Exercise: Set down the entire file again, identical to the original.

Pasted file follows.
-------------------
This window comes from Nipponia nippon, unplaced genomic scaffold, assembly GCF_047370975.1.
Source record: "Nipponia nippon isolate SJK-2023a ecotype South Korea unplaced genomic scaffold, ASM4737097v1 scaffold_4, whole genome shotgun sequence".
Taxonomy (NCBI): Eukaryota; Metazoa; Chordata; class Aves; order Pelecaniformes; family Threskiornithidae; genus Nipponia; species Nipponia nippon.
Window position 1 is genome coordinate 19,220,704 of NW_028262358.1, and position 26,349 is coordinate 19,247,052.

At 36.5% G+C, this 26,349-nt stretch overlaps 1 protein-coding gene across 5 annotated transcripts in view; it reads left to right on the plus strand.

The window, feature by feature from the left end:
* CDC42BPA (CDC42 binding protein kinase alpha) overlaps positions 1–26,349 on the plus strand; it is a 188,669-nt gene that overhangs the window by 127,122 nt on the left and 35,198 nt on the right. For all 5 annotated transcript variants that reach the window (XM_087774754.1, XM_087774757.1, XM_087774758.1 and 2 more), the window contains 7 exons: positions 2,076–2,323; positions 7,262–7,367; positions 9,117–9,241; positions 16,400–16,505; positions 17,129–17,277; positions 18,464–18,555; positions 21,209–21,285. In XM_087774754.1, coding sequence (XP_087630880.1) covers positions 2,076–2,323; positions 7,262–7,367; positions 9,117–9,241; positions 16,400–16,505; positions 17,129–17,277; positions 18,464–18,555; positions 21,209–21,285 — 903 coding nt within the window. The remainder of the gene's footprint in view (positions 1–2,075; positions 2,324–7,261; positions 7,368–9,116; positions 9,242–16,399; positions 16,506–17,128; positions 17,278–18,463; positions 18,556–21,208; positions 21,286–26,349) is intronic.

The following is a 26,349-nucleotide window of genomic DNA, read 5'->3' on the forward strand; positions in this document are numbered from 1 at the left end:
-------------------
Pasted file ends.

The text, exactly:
This window comes from Nipponia nippon, unplaced genomic scaffold, assembly GCF_047370975.1.
Source record: "Nipponia nippon isolate SJK-2023a ecotype South Korea unplaced genomic scaffold, ASM4737097v1 scaffold_4, whole genome shotgun sequence".
Taxonomy (NCBI): Eukaryota; Metazoa; Chordata; class Aves; order Pelecaniformes; family Threskiornithidae; genus Nipponia; species Nipponia nippon.
Window position 1 is genome coordinate 19,220,704 of NW_028262358.1, and position 26,349 is coordinate 19,247,052.

At 36.5% G+C, this 26,349-nt stretch overlaps 1 protein-coding gene across 5 annotated transcripts in view; it reads left to right on the plus strand.

The window, feature by feature from the left end:
* CDC42BPA (CDC42 binding protein kinase alpha) overlaps positions 1–26,349 on the plus strand; it is a 188,669-nt gene that overhangs the window by 127,122 nt on the left and 35,198 nt on the right. For all 5 annotated transcript variants that reach the window (XM_087774754.1, XM_087774757.1, XM_087774758.1 and 2 more), the window contains 7 exons: positions 2,076–2,323; positions 7,262–7,367; positions 9,117–9,241; positions 16,400–16,505; positions 17,129–17,277; positions 18,464–18,555; positions 21,209–21,285. In XM_087774754.1, coding sequence (XP_087630880.1) covers positions 2,076–2,323; positions 7,262–7,367; positions 9,117–9,241; positions 16,400–16,505; positions 17,129–17,277; positions 18,464–18,555; positions 21,209–21,285 — 903 coding nt within the window. The remainder of the gene's footprint in view (positions 1–2,075; positions 2,324–7,261; positions 7,368–9,116; positions 9,242–16,399; positions 16,506–17,128; positions 17,278–18,463; positions 18,556–21,208; positions 21,286–26,349) is intronic.

The following is a 26,349-nucleotide window of genomic DNA, read 5'->3' on the forward strand; positions in this document are numbered from 1 at the left end: